Entropy of System vs. State
|Oct1-10, 12:38 AM||#1|
Entropy of System vs. State
I've started studying statistical mechanics and thermodynamics on my own, and I'm confused about a few basic concepts. From what I can gather, the following two statements are true about a system in equilibrium:
1. A system is in equilibrium (by definition) when all of its micro-states are equally probable.
2. The entropy of a system is defined by the natural log of the number of micro-states available to the system.
The second claim can be used to show to that the entropy of a system increases when, for example, an energy constraint is removed that allows two subsystems to come into thermal contact, since the combined system has a greater number of available micro-states. Under this definition, it seems as if the entropy of a system in equilibrium is independent of the actual state of the system (and, in fact, that a system that is instantaneously in an odd state, say, all the gas in the corner of a room, can be in equilibrium provided this state occurs with the same frequency as all others).
How does this work with the idea of an individual state having a particular entropy? I have also seen references to the entropy of a state, defined as the natural log of the multiplicity of a particular state of the system, rather than the total number of states available to the system. Are these just two different types of entropy? It sometimes seems like books/articles are close to equivocating on the meaning of the word...
|Oct1-10, 12:46 AM||#2|
I find the following statement of the Second Law of Thermodynamics in Kittel's Thermal Physics:
"If a closed system is in a configuration that is not the equilibrium configuration, the most probable consequence will be that the entropy of the system will increase monotonically in successive instants of time."
I have several problems with this. First, a system isn't in an equilibrium configuration at a given moment in time. The only way to know whether a system is in equilibrium is to watch it for an extended period and see if it spends on average the same length of time in every micro-state. Second, the entropy of the system is defined irrespective of the state of the system, so it shouldn't change in time. If they mean that the entropy of the state will increase, this contradicts the time-dispersed definition of equilibrium.
|Oct1-10, 08:53 AM||#3|
"equilibrium" means the *macroscopic* properties of a system don't change in time. In terms of a statistical theory, you are led to the definition #1 above.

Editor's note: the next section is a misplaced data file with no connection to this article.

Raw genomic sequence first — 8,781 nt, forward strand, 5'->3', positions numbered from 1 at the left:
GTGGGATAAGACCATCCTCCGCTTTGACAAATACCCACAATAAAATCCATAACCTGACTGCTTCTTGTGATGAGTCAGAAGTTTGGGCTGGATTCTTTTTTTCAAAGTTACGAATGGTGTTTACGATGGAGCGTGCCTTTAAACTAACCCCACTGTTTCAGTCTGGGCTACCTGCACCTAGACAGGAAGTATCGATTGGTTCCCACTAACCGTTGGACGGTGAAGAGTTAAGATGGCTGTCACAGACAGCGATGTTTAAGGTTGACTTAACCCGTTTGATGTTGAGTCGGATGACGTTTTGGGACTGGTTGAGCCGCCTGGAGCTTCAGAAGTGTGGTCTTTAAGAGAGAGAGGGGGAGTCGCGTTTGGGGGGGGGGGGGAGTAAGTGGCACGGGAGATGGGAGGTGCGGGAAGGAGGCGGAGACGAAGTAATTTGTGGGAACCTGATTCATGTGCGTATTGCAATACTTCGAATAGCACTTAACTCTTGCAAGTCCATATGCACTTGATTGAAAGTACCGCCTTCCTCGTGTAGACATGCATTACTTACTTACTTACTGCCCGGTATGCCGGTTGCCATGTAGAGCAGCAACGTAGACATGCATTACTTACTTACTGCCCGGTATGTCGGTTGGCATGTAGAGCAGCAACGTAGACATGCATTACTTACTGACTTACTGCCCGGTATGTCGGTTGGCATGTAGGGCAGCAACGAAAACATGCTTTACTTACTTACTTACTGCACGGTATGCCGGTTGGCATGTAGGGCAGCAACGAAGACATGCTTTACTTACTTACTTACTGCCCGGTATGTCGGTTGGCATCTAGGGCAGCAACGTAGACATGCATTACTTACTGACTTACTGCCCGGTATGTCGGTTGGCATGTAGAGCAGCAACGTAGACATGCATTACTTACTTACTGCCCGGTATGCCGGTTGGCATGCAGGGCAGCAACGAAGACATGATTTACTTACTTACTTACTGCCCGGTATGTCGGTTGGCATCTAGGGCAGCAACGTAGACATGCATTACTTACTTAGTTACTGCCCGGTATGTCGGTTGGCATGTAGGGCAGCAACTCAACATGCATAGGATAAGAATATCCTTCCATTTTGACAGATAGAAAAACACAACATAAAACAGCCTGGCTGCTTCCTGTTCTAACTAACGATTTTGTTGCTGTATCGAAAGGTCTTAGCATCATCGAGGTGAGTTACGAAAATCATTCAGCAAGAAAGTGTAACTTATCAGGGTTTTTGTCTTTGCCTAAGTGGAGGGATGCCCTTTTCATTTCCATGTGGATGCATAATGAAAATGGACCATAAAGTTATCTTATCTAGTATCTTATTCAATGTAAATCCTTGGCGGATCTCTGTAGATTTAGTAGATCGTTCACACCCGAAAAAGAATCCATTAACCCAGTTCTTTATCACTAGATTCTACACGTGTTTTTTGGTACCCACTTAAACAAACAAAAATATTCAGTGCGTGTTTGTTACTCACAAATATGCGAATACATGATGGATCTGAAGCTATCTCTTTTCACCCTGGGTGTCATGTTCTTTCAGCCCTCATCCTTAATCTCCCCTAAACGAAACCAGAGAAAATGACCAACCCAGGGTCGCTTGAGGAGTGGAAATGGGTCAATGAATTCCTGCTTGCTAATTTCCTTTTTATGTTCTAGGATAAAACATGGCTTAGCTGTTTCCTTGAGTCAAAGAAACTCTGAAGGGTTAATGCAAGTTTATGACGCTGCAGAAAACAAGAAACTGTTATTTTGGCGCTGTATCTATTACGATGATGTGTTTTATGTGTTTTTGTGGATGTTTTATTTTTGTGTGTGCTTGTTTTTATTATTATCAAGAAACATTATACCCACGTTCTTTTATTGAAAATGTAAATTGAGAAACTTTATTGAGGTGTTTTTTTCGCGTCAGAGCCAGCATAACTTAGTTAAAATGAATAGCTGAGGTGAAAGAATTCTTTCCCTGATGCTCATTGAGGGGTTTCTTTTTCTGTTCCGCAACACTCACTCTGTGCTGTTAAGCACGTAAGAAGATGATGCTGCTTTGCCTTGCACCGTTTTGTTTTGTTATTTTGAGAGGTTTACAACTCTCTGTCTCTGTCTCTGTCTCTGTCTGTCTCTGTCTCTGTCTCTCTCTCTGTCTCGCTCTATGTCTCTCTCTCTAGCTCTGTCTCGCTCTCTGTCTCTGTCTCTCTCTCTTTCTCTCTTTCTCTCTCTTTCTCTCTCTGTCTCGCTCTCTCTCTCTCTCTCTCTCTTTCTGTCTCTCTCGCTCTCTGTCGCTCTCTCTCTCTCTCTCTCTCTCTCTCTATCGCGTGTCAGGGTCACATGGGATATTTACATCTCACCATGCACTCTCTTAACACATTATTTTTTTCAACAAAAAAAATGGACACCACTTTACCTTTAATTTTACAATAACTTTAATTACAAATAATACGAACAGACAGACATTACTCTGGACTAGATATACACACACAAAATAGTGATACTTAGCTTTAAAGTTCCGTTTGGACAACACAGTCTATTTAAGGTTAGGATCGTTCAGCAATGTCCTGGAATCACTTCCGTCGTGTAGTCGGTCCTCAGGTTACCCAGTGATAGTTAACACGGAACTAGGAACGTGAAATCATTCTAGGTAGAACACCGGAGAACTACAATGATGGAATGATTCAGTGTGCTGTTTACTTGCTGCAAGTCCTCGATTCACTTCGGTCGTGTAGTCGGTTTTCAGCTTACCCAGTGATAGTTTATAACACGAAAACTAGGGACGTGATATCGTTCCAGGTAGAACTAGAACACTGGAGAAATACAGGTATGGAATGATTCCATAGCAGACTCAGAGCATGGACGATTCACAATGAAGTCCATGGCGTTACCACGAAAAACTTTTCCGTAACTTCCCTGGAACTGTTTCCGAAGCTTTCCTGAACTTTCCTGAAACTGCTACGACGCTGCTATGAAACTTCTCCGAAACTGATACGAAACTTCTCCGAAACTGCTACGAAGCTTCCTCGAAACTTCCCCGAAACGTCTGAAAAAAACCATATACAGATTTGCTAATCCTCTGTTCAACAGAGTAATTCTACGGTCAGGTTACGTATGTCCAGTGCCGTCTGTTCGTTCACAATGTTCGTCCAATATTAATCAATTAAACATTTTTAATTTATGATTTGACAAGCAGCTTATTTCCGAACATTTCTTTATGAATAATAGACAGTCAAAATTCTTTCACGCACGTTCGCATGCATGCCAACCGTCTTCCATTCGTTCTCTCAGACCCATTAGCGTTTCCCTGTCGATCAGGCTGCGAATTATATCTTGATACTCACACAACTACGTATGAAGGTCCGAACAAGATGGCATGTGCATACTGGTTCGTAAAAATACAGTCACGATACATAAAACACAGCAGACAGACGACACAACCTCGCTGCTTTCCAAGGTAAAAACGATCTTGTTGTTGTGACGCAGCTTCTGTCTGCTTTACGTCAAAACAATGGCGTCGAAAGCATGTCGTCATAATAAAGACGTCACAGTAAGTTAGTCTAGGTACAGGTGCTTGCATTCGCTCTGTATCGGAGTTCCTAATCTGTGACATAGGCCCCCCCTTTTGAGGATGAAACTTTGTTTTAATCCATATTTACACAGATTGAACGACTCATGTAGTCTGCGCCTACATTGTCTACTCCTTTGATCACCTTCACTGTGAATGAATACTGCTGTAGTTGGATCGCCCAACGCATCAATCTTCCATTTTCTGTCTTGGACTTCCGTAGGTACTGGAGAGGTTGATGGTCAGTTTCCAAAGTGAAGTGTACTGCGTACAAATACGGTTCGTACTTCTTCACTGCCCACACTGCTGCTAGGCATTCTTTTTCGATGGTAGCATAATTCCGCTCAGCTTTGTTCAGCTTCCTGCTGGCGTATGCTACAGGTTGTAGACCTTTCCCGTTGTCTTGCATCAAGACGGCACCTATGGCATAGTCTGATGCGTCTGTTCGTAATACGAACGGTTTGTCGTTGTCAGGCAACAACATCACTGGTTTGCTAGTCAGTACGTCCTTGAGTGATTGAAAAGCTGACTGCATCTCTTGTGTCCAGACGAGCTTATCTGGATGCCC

So naturally, we must ask "how long shall we wait to see if nothing changes"? A similar issue is raised when considering 'ergodic' systems: how do you know if your particular system is representative of all the possible allowed systems? Glasses, in particular, are nonergodic.
To get around this, we've invented concepts like 'quasi equilibrium', 'local equilibrium', 'detailed balance', 'steady state'... all of which allow for considerations like 't < T, a relaxation time'. As another example, although 'temperature' is an equilibrium property of a material, we can write T(t) or even T(x,t) and allow it to vary *slowly as compared to some other process*, such as atomic collision times. This has greatly extended the usefulness of thermodynamics.
So, you have a system in a specific microstate (for example, you measured everything you need to know). How can you assign an entropy? Here's where it gets interesting.
AFAICT, a system about which you have complete information- you completely specify the microstate- has an entropy of zero.
This does not cause problems- as soon as the system is allowed to evolve in time, most generally it does not remain in the same microstate- you lose information, the system spreads out in state space, and the entropy increases.
In quantum mechanics, this picture is referred to a 'decoherence' or 'dephasing'.
In the end, it makes more sense to speak of the *change* in entropy as the system undergoes a process, just as it makes more sense to speak of the *change* in potential energy in mechanics, rather than the 'absolute' potential energy.
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